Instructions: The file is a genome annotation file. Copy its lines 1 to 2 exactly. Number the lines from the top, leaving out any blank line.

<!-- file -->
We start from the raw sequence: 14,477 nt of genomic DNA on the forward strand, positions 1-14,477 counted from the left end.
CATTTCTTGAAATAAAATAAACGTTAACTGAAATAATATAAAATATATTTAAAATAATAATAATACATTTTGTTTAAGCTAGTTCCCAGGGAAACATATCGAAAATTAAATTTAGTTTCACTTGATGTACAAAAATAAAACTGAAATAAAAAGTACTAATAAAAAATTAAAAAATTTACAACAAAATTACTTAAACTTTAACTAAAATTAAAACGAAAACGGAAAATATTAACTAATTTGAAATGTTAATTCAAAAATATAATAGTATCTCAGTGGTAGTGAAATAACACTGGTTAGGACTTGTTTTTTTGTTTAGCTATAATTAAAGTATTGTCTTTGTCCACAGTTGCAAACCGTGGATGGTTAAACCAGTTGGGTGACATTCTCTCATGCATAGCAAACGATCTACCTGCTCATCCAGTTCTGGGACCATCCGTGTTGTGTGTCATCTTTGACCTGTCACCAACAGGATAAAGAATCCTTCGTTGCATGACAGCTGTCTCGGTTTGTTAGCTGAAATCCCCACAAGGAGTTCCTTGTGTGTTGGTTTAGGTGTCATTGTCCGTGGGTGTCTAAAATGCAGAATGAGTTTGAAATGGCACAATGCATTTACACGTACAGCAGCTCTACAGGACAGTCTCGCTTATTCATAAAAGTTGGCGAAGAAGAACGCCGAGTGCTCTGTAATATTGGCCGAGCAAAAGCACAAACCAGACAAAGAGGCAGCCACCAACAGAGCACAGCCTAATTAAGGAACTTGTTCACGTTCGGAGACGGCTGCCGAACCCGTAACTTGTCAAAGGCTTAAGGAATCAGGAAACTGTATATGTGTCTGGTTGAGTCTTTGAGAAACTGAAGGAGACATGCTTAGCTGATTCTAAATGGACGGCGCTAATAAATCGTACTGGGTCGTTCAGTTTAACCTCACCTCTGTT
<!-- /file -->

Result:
We start from the raw sequence: 14,477 nt of genomic DNA on the forward strand, positions 1-14,477 counted from the left end.
CATTTCTTGAAATAAAATAAACGTTAACTGAAATAATATAAAATATATTTAAAATAATAATAATACATTTTGTTTAAGCTAGTTCCCAGGGAAACATATCGAAAATTAAATTTAGTTTCACTTGATGTACAAAAATAAAACTGAAATAAAAAGTACTAATAAAAAATTAAAAAATTTACAACAAAATTACTTAAACTTTAACTAAAATTAAAACGAAAACGGAAAATATTAACTAATTTGAAATGTTAATTCAAAAATATAATAGTATCTCAGTGGTAGTGAAATAACACTGGTTAGGACTTGTTTTTTTGTTTAGCTATAATTAAAGTATTGTCTTTGTCCACAGTTGCAAACCGTGGATGGTTAAACCAGTTGGGTGACATTCTCTCATGCATAGCAAACGATCTACCTGCTCATCCAGTTCTGGGACCATCCGTGTTGTGTGTCATCTTTGACCTGTCACCAACAGGATAAAGAATCCTTCGTTGCATGACAGCTGTCTCGGTTTGTTAGCTGAAATCCCCACAAGGAGTTCCTTGTGTGTTGGTTTAGGTGTCATTGTCCGTGGGTGTCTAAAATGCAGAATGAGTTTGAAATGGCACAATGCATTTACACGTACAGCAGCTCTACAGGACAGTCTCGCTTATTCATAAAAGTTGGCGAAGAAGAACGCCGAGTGCTCTGTAATATTGGCCGAGCAAAAGCACAAACCAGACAAAGAGGCAGCCACCAACAGAGCACAGCCTAATTAAGGAACTTGTTCACGTTCGGAGACGGCTGCCGAACCCGTAACTTGTCAAAGGCTTAAGGAATCAGGAAACTGTATATGTGTCTGGTTGAGTCTTTGAGAAACTGAAGGAGACATGCTTAGCTGATTCTAAATGGACGGCGCTAATAAATCGTACTGGGTCGTTCAGTTTAACCTCACCTCTGTT